I was born in 1950. This was a time that now seems ancient. This was a time when built-in obsolescence was unheard of; when dependability and long-term utility were common. This was a time when I used to sit at the foot of my maternal grandfather, along with a couple more of his grandsons and listen to him tell of times before us. My grandfather didn’t have an ounce of formal education, but he was wise beyond any notion he harbored. He told us stories of times when he was a child. These stories were sometimes reassuring, sometimes funny and sometimes scary. The scary ones usually were laced with the realities he dealt with surrounding racism. Although he never got close to being lynched, he knew someone, who knew someone, who did. The sheer scariness of my grandfather’s stories was also enhanced by the reality that my cousins and I weren’t far removed from the horrors of Jim Crow my grandfather experienced as a boy. (Emmett Till was slaughtered when I was a young boy.)
Let me switch here, because I’m not writing this piece to primarily talk about the horrors of living in terror, while trying to maintain a modicum of dignity and respect for oneself. I want to share the essence of the title of this piece. I must admit, I didn’t have the words to describe how important my grandfather was in my life at the time I was a man-child. The truth is, I remember more about my grandfather than I do about my father. My father died from a farming accident when I was eight years old. As much as I try to remember details about him, I can’t. I often wonder why that’s the case. For some reason, it just is. I guess this sounds like one of those situations where an analyst might be in order. You know, someone who can give me a retro psychological examination to help me remember what my mind has protectively caused me to forget.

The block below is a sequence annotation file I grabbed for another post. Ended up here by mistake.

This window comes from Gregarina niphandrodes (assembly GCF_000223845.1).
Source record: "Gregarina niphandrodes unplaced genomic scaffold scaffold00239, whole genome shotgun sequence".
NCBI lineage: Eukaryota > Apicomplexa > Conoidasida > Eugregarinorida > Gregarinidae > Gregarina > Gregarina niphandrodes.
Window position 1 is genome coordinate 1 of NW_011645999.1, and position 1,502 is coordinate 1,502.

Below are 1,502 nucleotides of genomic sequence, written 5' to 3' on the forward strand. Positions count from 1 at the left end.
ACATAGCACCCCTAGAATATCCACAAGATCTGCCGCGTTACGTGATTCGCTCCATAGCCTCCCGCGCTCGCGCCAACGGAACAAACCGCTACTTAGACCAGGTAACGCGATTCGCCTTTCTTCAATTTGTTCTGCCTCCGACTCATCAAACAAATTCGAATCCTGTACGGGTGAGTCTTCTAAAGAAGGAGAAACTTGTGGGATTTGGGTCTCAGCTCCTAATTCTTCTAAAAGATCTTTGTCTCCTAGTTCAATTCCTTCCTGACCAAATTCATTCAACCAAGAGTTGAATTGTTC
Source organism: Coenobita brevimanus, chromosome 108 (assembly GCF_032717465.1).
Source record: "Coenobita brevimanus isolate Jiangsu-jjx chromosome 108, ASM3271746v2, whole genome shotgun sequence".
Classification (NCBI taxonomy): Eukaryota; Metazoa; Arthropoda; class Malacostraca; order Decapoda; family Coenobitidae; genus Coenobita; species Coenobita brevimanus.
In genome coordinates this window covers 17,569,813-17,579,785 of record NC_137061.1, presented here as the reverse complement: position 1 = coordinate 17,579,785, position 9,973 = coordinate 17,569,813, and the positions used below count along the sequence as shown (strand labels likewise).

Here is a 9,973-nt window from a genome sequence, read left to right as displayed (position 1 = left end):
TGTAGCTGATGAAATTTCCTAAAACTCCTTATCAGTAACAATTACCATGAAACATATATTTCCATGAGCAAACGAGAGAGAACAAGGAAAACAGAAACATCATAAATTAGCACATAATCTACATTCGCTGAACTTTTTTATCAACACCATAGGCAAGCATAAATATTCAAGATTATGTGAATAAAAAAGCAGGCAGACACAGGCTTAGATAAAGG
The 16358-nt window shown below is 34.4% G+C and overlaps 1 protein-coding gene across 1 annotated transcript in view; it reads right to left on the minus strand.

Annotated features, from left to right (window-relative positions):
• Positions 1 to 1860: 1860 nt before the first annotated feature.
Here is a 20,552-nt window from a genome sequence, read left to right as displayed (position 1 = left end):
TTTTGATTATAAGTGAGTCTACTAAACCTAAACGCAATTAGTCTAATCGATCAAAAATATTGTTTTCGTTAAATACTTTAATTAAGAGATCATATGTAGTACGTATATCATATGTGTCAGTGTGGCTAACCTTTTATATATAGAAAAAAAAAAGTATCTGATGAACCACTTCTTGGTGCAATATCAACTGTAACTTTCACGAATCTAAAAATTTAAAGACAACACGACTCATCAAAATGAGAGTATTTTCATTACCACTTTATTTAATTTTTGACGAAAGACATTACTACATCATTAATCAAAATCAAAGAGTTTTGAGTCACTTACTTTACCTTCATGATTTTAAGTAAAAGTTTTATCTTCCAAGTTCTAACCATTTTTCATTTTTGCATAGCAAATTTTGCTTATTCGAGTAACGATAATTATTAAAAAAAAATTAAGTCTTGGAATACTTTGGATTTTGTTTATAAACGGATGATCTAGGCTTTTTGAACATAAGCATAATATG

My grandfather was a master of storytelling. Living in the rural areas of Cross County, Arkansas provided next to no opportunities for commercial entertainment. This gave my grandfather chances to use his oral skills at giving some of the greatest dramatic productions anyone could experience. He was able to tell us of times he would go hunting on crisp fall mornings, not for sport, but for food that would be consumed by his family. As he slowly and deliberately told of every detail from rising from bed to stepping out into the cool of the morning, I would sit quietly, holding onto every word. I was able to visualize every moment of each adventure and almost smell the air, and the aromatic content of the fauna and flora he traipsed through. His ability to spin a ghost or “haint” (haunt) story was not surpassed by any Cecil B. Demille Hollywood cinematic production.
As my cousins and I sat at my grandfather’s feet, on the steps of his three-room, self-built farmhouse, in which he raised six children, we were carried away to a time long ago. I can now appreciate the honor granted us to be there. I must admit, I find myself a bit envious that I have not occupied such an honored seat as my grandfather. I can’t recall a time when I’ve been able to hypnotically capture my children’s attention with stories rendered in such an oral tradition, as my grandfather. I do recall trying to impress my children with the experience of us having to tote water from a well and using the toilet facilities outside of the house. They thought I was spinning some sort of tall tale. Nobody would do such a thing was their response. Privilege of one succeeding generation over the other can often be blinding. Whose fault is that? I’ll let you ponder that for yourself.
It would be nice to have young ones sit at my feet, in a place of honor, as I tell stories of times gone by. I suppose competing with cell phones and the virtual realties they present is just too much competition?
I’m old and blessed…hope you will be too.